Saturday, 18 May 2013

Wolston Park Asylum.



Wolston Park Mental Health Asylum



Today we visited one of the largest, oldest, longest running mental asylum in Australia, Wolston Park.
First I'll fill you in on a bit of the history about this beautifully built building.
It opened in 1865 and was named Woogaroo Lunatic Asylum then changed in 1880 and was renamed Goodna Mental health hospital and then finally named Wolsten park in 1959 , it is said that over 50,000 people passed through the hospital, some with very disturbed stays.  When it was first opened it was for females and then in the 1950's a male wing was opened.


It has been around a year since I last visited and in that time there has been so much further deterioration, it was really sad to see.


Today we saw parts that we hadn't seen before that were accessible, one room that makes me feel really sad and almost deeply depressed is the apparent room the patients were first taken into on admittance to the asylum, it had a door from the river side that they would be taken into and apparently stripped off and their heads shaved.




I'm not sure if these are true stories but someone once said that the patients would be bought to the asylum by boat and be snuck up to the asylums side entrance so no one would see them.  Unfortunately Wolston Park asylum holds a dark and very cruel history, the treatment of the people in the asylum was torturous, the electric shock treatments, hot/cold baths, the beatings and other cruel drug experiments was real for so many people. Wolston park was home to them and the people who never got out died within the walls of it.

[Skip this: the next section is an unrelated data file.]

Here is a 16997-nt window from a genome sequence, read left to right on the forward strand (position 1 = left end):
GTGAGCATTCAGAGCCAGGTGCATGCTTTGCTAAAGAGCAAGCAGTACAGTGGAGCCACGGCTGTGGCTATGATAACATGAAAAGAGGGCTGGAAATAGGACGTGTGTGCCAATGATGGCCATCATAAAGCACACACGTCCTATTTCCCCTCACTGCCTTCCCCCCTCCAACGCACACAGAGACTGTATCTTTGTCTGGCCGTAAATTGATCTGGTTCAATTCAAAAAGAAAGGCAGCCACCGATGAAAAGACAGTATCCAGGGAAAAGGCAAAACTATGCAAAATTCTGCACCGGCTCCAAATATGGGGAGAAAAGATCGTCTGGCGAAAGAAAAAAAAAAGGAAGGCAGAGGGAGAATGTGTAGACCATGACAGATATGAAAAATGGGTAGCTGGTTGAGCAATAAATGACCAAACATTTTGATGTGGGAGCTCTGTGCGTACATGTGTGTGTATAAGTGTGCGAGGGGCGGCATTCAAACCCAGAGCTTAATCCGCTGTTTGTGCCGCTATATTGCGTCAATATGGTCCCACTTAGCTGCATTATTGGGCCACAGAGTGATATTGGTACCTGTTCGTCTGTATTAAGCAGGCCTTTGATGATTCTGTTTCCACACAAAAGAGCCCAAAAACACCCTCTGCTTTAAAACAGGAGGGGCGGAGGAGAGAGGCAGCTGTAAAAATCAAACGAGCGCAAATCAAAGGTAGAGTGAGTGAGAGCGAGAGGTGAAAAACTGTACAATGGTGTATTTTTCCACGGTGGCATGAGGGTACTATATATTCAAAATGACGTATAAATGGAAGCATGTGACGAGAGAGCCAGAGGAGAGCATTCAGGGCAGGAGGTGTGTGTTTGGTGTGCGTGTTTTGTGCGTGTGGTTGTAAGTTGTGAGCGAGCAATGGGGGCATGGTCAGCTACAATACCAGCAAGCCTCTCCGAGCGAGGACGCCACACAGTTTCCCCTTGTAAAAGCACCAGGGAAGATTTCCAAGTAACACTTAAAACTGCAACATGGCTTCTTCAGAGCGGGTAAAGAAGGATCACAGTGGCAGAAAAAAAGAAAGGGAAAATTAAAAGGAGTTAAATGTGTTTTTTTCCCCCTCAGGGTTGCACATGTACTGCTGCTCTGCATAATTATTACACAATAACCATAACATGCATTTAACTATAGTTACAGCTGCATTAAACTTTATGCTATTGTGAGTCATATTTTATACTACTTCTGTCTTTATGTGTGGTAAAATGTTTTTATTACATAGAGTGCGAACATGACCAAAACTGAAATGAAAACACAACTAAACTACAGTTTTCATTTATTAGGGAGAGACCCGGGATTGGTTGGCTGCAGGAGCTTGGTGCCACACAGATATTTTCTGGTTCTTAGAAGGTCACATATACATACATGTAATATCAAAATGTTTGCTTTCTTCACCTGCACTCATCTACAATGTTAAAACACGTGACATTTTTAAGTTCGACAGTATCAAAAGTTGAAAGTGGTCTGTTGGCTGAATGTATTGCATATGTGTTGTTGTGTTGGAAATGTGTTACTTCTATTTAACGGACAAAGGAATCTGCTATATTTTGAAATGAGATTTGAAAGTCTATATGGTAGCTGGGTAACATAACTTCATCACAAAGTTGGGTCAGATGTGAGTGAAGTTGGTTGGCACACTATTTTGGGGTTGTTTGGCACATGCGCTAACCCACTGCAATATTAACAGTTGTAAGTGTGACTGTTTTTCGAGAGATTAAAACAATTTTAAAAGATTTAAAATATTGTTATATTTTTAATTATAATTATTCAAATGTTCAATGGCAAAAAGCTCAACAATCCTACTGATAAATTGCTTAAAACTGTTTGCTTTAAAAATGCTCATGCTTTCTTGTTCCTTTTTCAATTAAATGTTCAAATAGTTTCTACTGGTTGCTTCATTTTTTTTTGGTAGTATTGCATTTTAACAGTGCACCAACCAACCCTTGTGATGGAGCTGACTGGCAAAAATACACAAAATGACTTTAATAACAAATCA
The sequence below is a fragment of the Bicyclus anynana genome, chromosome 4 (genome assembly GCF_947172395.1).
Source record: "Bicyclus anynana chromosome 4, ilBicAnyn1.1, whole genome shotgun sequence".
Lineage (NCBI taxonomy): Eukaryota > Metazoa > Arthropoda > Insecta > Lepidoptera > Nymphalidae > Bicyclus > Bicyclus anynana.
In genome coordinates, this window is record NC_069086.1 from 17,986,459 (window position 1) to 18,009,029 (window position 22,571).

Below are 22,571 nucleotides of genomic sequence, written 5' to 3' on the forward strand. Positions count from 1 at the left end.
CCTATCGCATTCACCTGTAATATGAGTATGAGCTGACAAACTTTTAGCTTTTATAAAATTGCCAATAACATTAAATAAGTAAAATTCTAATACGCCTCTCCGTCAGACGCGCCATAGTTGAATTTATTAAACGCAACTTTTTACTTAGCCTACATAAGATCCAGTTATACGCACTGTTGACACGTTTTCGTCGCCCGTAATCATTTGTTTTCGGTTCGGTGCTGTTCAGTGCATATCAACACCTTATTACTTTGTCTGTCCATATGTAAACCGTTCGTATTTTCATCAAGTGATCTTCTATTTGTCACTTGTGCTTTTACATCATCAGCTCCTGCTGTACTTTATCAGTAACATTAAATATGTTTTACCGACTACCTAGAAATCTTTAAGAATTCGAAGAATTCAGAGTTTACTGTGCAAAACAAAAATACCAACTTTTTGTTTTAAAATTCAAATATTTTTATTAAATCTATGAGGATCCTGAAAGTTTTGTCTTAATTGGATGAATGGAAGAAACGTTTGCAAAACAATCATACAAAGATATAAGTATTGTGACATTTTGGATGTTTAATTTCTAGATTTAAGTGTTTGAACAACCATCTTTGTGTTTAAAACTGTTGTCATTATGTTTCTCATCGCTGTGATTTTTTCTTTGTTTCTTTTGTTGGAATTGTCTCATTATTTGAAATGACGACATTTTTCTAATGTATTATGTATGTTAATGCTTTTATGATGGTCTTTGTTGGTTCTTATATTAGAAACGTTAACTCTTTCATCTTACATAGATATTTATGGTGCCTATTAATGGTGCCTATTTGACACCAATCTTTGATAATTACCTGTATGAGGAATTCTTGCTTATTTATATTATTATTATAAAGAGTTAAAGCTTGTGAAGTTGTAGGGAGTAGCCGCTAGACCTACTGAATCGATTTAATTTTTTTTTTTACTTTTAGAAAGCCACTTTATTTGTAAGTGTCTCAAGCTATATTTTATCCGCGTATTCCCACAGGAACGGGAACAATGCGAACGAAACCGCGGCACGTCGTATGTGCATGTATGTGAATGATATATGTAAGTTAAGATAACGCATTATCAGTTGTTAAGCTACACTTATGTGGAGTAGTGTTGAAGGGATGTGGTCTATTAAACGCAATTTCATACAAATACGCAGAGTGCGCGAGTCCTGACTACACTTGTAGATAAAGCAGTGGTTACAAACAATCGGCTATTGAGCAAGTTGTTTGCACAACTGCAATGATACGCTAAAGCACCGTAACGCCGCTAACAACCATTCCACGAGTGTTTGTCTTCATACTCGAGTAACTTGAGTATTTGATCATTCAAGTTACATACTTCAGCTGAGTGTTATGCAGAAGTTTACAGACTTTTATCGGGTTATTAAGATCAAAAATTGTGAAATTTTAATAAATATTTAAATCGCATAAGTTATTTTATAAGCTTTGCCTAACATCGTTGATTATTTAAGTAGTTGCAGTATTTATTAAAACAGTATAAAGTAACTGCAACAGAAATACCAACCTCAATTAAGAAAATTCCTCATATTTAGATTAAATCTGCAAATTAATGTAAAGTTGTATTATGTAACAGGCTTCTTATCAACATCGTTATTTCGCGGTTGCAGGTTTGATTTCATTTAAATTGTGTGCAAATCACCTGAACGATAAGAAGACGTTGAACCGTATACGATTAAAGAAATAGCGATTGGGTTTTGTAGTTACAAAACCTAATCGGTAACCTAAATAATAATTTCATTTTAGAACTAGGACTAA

Nothing paranormal or out of the ordinary happened when I was there this time, but I have been there at midnight and conducted evp's and even felt someone touch my head.  We also heard little foot steps running above us, which there would have been a perfect explanation...if there was floorboards still at the time.


 Anyway, We have taken Alot of photos to show you the current deterioration, we tried to cover most of the parts we could still access to capture as much history as possible because unfortunately the way its heading it probably wont be around for much longer.  It is really annoying that morons are still going there to trash it even more,

if only the walls could talk I think they'd have pretty interesting stories to tell us!


The change room in the downstairs toilet

The Front left of Wolston Today

One of the pipes outside the furness room

The furness room

One of the underground "dungeons"

outside view from the above photo



Standing in the room where the patients were first bought in

The doorway to the room with the fire damage

Entrance from the river side

Inside Wolston, the room to the right from the river entrance




I couldnt help but think how many times the key to this turned and the locked the door





One of the fire places still remains intact



Looking through to some of the patients rooms



Small patient rooms, more like cells to the right

Every door way had a door that locked, the doors where made of solid wood and at least 5cm thick

Once was filled with beds (hanging chandeliers)

Looking down on the first photo of the "dungeon",




The existing bath is the 2nd door to the right

Snakes skin hanging from the rafters


Another hallway of rooms/ staircase to the right



This room was what once seemed to be a kitchen

Kitchen servery door

lonely window from one of the staircases

The deterioration of the wall of one of  the staircases

upstairs

How many hands have held that rail in fear
View from around the Corner of the last photo

Not sure what room this was used for, seem to be a fire there at one stage

Outside wooden staircase

The stairwell to the wooden stairs